And I put, yes, I'm just now realizing we had Marianne Wyatt last week. And this is the first time in our podcast that we were covering two cases in one year and both victims are named Marianne. Nice. Did she have a friend named Wanda? She didn't that I know of. No Alsina though. Okay. No else. I mean sad, but you know, I understand anyhow, Maria was born in bath, Maine and moved to Bangor as a teen. When she was only 16, she married James Bickford. The couple were together for three years in the couple had one child who unfortunately died in infancy in 1842 during this time or he, his friends and family came to comfort her and they convinced her to come and visit them in Boston.
Maria was immediately taken by the city. She loves the hustle and bustle of the streets and the fashion, which was wildly different from back at home. The thought of going back to her small home with James was too much to bear. And she told James that she wanted to move to Boston. James said quote, while in the city, she appeared delighted with everything she saw. And on her return home expressed a desire to reside permanently in Boston. She was dissatisfied with her humble condition. Then according to James Maria left for Boston again, and this time she would not return.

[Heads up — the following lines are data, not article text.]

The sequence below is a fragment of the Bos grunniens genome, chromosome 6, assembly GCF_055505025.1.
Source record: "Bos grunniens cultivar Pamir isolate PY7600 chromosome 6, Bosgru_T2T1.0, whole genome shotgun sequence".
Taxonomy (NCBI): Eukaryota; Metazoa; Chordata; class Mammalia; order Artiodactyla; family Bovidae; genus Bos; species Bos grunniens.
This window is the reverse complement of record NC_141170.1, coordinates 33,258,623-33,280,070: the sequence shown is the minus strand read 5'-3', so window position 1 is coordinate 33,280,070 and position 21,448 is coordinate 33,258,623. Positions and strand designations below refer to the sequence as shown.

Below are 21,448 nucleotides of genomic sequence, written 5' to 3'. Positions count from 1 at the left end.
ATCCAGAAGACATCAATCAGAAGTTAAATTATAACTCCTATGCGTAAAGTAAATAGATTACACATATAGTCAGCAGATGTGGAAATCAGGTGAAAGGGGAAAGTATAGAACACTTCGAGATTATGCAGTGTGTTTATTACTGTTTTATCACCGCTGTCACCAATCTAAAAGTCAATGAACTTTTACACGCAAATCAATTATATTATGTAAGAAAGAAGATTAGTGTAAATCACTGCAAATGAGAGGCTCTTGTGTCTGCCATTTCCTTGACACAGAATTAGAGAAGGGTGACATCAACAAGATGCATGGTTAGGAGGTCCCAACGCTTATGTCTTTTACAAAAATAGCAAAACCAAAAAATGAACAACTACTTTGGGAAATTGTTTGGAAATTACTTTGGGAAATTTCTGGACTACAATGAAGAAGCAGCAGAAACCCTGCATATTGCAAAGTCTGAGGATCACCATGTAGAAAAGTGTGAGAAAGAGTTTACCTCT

Once Maria arrived. She sent a note for James, which said, quote, I cannot let you know where I am for the people where I board do not know that I've got a husband, James, I feel very unsteady and I will consent to live with you and to keep house. But you must consent for me to have my Liberty. Oh, James went to Boston immediately when he receives the note. But once he arrived, he saw Maria walking into a brothel and it's assumed that he just Left Later. James said of Maria quote, heir. She became acquainted with this man. She was one of the most virtuous of her sex, but his insinuating plausibility quickly drew her into a Whirlpool of vice.